After fleeing the violence of the 1990s in his native Colombia, Jose William Castellanos now works with immigrant communities in the Twin Cities. “People with professional backgrounds usually leave this area, but I find that I’d prefer to give back,” he said, explaining his choice to continue working with the Latino immigrant community.
As the senior director of the community health worker services at CLUES, Castellanos moves between worlds: researcher at the University of Minnesota, medical doctor, community health educator, immigrant and parent.
In Colombia, Castellanos worked as a physician and was involved in several internationally supported public health programs. Like many other professionals, he sought to escape the danger and violence his country faced in the 90s. He said he had friends who were killed in the country’s civil war, and that every family knew people who were impacted.
Among Dr. Castellanos’s publications:
Castellanos has been dedicated to serving the Latino community since he moved to the United States from Colombia in 1999. When he immigrated to Minnesota, helping provide medicines to marginalized populations seemed like the perfect match for him.
Upon his arrival, Castellanos was accepted into the University of Minnesota College of Pharmacy for graduate studies. An academic at heart, Castellanos said that receiving his PhD was one of the best experiences in his life.
In 2002, he became involved with CLUES. He was taking a Public Health class at the University of Minnesota when a colleague received a job offer from a professor. The colleague was from India but had a Spanish sounding name so the professor mistook him for a Latino. The colleague couldn’t speak Spanish but forwarded the email to Castellanos, who took the position at CLUES working on a project on medical research in Latino communities.
He became the Latino coordinator of the Diverse Racial Ethnic Groups and Nations (DREGAN) Project. The goal of the project was to reduce tobacco use in Minnesota’s minority communities by employing culturally competent and community sensitive research methods and action.
After seeing the results of his research, Castellanos realized he could design programs that would be effective in areas of second-hand smoke, smoking among Latino women in Minnesota, and teenagers, who were smoking more than the general population.
Since then, he has developed primary health care programs, programs to prevent the use of tobacco and other substances, and programs to improve prescription drug access for communities below the poverty level, native communities, and rural populations, and programs in reproductive health for young people.
In addition to research, Castellanos also works directly with the community. He does education outreach, such as teaching a women’s group about breast cancer resources.
One thing that Castellanos learned from this community work is that poverty is not just a statistic. He said that it is painful for him to see the contrast between one of the healthiest states in the country and the vulnerable populations he works with. He said that, because poverty is not in the “culture” of Minnesota, the public does not accept the reality of poverty. He believes that when society truly realizes that there is poverty, people will mobilize.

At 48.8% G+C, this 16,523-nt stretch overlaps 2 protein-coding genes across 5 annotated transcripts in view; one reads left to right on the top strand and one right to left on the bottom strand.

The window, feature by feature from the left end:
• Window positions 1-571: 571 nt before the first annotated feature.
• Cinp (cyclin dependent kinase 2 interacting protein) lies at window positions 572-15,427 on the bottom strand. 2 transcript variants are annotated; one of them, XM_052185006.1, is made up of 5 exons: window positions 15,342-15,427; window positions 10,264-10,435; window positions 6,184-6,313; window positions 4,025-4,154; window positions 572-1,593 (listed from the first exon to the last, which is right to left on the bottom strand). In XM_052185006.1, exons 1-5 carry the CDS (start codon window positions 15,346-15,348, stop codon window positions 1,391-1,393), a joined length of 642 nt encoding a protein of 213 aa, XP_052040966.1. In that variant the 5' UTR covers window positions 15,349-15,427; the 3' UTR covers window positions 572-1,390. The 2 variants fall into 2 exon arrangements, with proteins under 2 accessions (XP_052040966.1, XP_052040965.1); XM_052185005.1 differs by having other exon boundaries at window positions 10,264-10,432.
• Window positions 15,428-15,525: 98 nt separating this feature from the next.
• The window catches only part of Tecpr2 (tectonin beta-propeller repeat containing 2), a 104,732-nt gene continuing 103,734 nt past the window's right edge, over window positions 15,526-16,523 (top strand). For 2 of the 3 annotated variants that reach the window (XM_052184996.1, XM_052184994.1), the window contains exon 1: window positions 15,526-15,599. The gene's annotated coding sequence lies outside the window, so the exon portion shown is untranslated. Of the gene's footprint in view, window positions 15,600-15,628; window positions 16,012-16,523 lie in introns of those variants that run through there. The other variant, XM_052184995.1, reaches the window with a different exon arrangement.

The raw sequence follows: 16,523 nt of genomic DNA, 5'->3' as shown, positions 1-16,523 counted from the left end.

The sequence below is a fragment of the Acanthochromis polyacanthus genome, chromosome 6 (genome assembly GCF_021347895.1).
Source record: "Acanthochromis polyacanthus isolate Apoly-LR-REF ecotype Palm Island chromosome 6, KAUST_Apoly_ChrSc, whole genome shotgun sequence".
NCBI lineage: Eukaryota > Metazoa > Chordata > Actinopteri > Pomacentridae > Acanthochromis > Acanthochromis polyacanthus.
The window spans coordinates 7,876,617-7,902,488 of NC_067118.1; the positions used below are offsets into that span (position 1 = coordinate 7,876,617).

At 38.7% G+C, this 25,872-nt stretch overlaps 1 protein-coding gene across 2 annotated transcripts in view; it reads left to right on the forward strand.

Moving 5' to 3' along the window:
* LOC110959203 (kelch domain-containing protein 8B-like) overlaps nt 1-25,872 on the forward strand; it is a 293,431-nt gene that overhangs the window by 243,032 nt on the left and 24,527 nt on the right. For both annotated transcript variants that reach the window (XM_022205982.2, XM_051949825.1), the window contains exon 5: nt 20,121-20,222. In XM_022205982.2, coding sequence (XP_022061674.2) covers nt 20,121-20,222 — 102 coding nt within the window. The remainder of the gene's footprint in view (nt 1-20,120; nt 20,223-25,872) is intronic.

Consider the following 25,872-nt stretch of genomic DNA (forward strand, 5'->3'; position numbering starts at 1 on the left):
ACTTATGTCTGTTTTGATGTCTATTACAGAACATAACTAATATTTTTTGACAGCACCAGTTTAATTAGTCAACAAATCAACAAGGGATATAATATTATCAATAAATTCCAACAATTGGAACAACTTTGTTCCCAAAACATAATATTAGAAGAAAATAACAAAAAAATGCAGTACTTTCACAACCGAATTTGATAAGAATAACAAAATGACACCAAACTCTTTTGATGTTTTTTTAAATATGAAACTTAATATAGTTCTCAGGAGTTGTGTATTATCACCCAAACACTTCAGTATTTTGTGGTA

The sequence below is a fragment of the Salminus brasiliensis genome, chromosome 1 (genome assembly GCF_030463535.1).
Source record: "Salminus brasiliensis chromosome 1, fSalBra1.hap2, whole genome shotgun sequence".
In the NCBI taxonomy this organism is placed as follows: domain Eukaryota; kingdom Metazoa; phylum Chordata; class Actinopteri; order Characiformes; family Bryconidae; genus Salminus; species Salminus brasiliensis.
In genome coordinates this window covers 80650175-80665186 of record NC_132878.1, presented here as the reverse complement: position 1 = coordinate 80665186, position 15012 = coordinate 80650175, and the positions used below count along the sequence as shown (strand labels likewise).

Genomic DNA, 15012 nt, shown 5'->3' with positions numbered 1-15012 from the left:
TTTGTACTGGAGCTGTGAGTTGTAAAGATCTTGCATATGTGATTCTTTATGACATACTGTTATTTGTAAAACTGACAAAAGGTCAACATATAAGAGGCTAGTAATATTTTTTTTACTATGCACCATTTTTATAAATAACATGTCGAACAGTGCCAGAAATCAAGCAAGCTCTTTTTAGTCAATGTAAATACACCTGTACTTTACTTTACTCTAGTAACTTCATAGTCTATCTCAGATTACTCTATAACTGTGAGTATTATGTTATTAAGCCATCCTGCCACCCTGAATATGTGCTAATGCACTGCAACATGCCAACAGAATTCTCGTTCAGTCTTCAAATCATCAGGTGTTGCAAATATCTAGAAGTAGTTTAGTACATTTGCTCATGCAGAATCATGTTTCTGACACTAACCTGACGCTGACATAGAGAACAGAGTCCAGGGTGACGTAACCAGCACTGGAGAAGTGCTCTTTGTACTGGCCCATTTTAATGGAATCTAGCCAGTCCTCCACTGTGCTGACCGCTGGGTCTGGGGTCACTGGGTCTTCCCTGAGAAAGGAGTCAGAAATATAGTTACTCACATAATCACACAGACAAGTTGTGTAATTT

Castellanos believes that the work he does is important because there is a gap between the health status of the U.S. population and the health status of immigrants. He feels it is his job to address the disparities. The healthcare system, Castellanos said, is difficult enough for a normal person to navigate, and much more so for an immigrant.
Castellanos is currently participating in the Community Research Institute at the Clinical and Translational Science Institute, the Center for Health Equity, and the Program in Health Disparities Research at the University of Minnesota.
In terms of the healthcare debates going on today, Castellanos feels that such debates are healthy ones, addressing issues of lack of access, high cost of prescription drugs and having emergency rooms as the only option for many people. He has personally seen people changing things at local, regional and national levels, and believes that conversations should engage people at each of these levels.
Castellanos said his parents taught him critical thinking at a young age and he noted several influential teachers, such as an elementary school math teacher who taught him the history of math and how it could be used in construction. He realized that formulas were taught to solve real-life problems. Another one of his professors memorized a musical symphony of numbers and played it on the piano.
Now, Castellanos enjoys spending time with his three sons. He goes fishing with his oldest son who is researching micro-organisms for his graduate degree. He said the son has a lot to teach his father on topics ranging from trout to global warming.
Going to restaurants with his middle son and camping with his youngest son are some of the greatest joys in his life. Castellanos is optimistic for them. They are here in the United States and the country is helping them achieve their greatest potential.